Save Like It’s 1917: The Cost of 5 Common Goods Then (Plus How to Save Now)

Historical prices
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In 1947, my now 90-year-old Mimi graduated from Columbia College in South Carolina.

She remembers paying about $400 a semester in tuition.

I gasped when she told me. My tuition was something like $15,000 a semester, which is apparently pretty average — if not below.

So when I came across a GoBankingRates article comparing current prices with historical ones… “click.”

The site examined the current prices of some common purchases and compared them to 100 years ago (in 1917, in case you lost track).

Here are the study’s findings — as well as ways to save money on these items.

1. Homes

Historical prices
Heather Comparetto/The Penny Hoarder

Buying versus renting is a common debate, but the rising price tags of homes nowadays is terrifying. Here’s some perspective.

The price in 1917: You could buy a house for about $5,000 (or $103,777 with today’s money).

The price today: Last year, the average house sold for $372,500.

How to save: If you buy a home these days, you’re likely going to take out a mortgage. That’s expensive, but there are ways to save. Penny Hoarder Steven Gillman wrote about 10 ways you can save money on your mortgage.

There’s also this couple, who saved $18,000 when they bought their first home.

2. Cars

Historical prices
Tina Russell / The Penny Hoarder

Fun fact: In 1917, the U.S. was in the middle of World War I, and the price of many wartime products increased, according to GoBankingRates. Cars, though? Those prices decreased.

The price in 1917: Folks could buy a Ford automobile starting at $325 — or $6,745 today.

The price today: The average cost of a (new) car today is $34,000.

How to save: The good news is we have more resources at our fingertips, including websites to help us buy cars. Carvana, for example, claims to save buyers an average of $1,889 (versus someone stopping by the dealership).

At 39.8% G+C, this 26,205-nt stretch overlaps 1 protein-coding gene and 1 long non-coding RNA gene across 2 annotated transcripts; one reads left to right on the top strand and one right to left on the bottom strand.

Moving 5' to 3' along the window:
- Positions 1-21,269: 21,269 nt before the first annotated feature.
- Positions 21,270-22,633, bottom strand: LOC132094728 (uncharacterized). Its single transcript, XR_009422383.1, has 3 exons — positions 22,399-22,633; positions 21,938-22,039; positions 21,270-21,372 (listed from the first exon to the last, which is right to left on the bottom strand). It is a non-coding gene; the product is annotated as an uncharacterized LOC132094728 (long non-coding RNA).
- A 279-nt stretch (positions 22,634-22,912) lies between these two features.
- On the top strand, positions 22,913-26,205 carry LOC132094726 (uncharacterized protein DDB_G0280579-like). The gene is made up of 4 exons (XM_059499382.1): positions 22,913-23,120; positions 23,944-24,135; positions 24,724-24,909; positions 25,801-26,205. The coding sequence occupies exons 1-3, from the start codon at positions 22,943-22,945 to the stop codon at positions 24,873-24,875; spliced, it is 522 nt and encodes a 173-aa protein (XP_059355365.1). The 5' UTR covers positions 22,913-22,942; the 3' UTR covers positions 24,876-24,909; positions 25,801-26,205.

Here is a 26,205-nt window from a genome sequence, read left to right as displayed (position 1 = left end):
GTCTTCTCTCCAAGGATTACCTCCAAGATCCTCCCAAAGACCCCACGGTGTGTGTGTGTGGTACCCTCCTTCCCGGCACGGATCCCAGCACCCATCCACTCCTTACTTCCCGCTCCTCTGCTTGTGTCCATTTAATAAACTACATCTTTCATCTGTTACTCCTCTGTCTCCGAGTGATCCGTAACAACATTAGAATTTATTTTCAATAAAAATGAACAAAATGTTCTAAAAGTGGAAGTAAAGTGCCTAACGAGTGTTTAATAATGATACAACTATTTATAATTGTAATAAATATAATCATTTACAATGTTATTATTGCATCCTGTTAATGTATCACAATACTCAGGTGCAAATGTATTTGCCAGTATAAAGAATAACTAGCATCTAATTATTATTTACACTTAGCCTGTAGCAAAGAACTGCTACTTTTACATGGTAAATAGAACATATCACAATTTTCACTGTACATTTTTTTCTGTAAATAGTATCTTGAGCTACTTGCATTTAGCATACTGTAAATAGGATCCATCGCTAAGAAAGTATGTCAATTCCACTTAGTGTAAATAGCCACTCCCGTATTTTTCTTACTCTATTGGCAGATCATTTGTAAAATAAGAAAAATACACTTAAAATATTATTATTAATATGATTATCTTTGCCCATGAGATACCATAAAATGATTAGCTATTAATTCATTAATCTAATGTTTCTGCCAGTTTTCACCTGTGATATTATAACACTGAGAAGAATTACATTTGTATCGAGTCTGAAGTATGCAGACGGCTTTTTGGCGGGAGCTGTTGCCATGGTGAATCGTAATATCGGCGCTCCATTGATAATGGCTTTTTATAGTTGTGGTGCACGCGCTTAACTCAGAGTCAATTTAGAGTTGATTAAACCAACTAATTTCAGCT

Additionally, Penny Hoarder Lisa Rowan recently bought a new car and has some tips for getting the best deal. If you’re more of a used-car person, we have a beginner’s guide for that, too.

3. College Tuition

Historical prices
College students from the University of Tampa attend their commencement ceremony at Florida State Fairgrounds in Tampa, Fla., on May 6, 2017. Tina Russell/The Penny Hoarder

Like I mentioned before, my 90-year-old Mimi graduated from Columbia College in South Carolina in the ’40s, and remembers her tuition being something like $600 per semester.

Mine was about half the cost of a new car.

The price in 1917: The price for a year of private school, including room and board, textbooks and all that good stuff, was about $600. That’s about $12,453 today.

The price today: That same thing now costs more than $45,000 per year.

How to save: Before you go, carefully consider your decision. Look into all your financial aid options, and apply for scholarships.

If you’ve already graduated and are drowning in student loan debt, you still have options.

Consider refinancing your student loans with a site like Credible. That’s what John DePrato did, and he cut his payments down from $850 to $400 a month.

4. Apples and 5. Wheat Bread

Historical prices
Child picking apples on a farm in autumn. Little girl playing in apple tree orchard. Kids pick fruit in a basket. Toddler eating fruits at fall harvest. Outdoor fun for children. Healthy nutrition.

Why these two staple groceries? I couldn’t tell you. (GoBankingRates didn’t explain it either.)

The price(s) in 1917: Apples cost about 2 cents per pound (or 15 cents in today’s money). Everything was cooler than sliced bread because it didn’t exist in 1917, but you could get a whole, unsliced wheat loaf for 10 cents (or $2.08 in today’s money).

The price(s) today: Apples run $1.43 per pound, and sliced wheat bread is $2.31.

How to save: These tools and tips to save money on groceries could save you $100 a month.

But because these listed items are typically fresh, it’s harder to find coupons for them. That’s when you can use the cash-back app Ibotta.

You just scan your receipt, and it’ll give you money back on your purchases. Just the other day, I earned money back on bananas!

Disclosure: Here’s a toast to the affiliate links in this post. May we all be just a little richer today.

Carson Kohler (@CarsonKohler) is a junior writer at The Penny Hoarder.